2018 Scholarship Winner: Hunter Rochester
Hunter Rochester: Snowden School – $1,500.00 – Hunter has plans to attend Mississippi State University to study Engineering.
The Winning Essay:
I am writing to you today because of my concerns with Mississippi Code Annotated § 11-1-60, which places a cap on jury awards for non-economic damages and medical malpractice claims. The $1,000,000 cap for personal injury claims and the $500,000 for medical malpractice claims does not equal to what has been lost by victims of non-economic damages.
On June 13, 2013, the $500,000 cap was upheld by a federal judge in a lawsuit filed by the family of Tiara Clemons. Clemons’s family sued the US Government after Clemons and her unborn child were refused possible lifesaving medical care at the Choctaw Health Center in Neshoba County, Mississippi. Clemons was eventually transferred to a hospital in Jackson where she and the child died. U.S. District Judge Carlton Reeves upheld the $500,000 cap in the case; however, he strongly disagreed with them. Afterwards, he wrote, “All grief is not equal. All pain cannot be reduced to a one-size-fits-all sum. In Mississippi, though, one’s suffering at the hands of a health care provider is worth no more than half a million dollars, no matter how egregious, and no matter if your suffering leads to your death, your unborn child’s death, and leaves your children orphans. This is offensive.”
Someone very close to me has also suffered at the hands of medical malpractice and Mississippi’s cap on non-economic damages. She is currently in the process of suing the surgeon who committed the malpractice, and as such, I cannot disclose much information. However, I still questioned her on her opinion of the caps. She called them “pitiful” and agreed with District Judge Reeves that putting a monetary value on life is abhorrent, especially when it is as low as $500,000.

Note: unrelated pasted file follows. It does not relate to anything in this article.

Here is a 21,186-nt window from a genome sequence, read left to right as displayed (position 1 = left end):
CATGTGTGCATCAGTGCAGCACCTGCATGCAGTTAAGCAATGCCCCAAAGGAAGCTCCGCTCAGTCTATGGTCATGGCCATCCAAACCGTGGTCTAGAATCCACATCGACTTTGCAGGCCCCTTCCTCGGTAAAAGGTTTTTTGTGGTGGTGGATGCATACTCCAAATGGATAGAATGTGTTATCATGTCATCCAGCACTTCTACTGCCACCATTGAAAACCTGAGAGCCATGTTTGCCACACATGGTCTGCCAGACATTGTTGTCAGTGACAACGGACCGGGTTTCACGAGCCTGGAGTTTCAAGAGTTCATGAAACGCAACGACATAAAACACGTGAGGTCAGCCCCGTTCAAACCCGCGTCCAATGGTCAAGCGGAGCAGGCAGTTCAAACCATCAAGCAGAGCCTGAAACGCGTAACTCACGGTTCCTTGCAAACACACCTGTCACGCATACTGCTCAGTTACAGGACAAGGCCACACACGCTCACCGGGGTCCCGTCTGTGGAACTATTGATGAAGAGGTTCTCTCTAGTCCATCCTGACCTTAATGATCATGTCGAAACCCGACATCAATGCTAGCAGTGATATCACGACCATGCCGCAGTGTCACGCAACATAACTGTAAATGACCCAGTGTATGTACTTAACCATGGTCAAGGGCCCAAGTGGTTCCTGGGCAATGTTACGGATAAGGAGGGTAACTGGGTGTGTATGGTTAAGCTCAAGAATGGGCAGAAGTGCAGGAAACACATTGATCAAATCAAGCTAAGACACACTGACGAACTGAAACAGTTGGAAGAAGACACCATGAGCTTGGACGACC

Finally, these caps directly violate our Sixth Amendment right to a trial by jury. In an article for the Missouri Law Review titled “Statutory Caps on Damages and the Right to Jury Trial,” Paul Day writes, “The only way to determine an acceptable level of compensation in such circumstances is to allow a cross-section of society to judge what fair compensation is. Infringing on the jury’s determination of such facts, therefore, infringes on the right to trial by jury.” Our founding fathers believed in the sanctity of all human life and that all men deserve the right to a fair trial, criminal or no, hence, they would most definitely disapprove of these limits which seek to place a monetary value on life itself.
Based on these reasons, there is really only one option. These limits must be erased altogether for our citizens’ rights to be upheld. I hope, Mr. Congressman, that you will see the gravity of the situation and help to ensure the betterment of our citizens’ lives by eliminating these caps.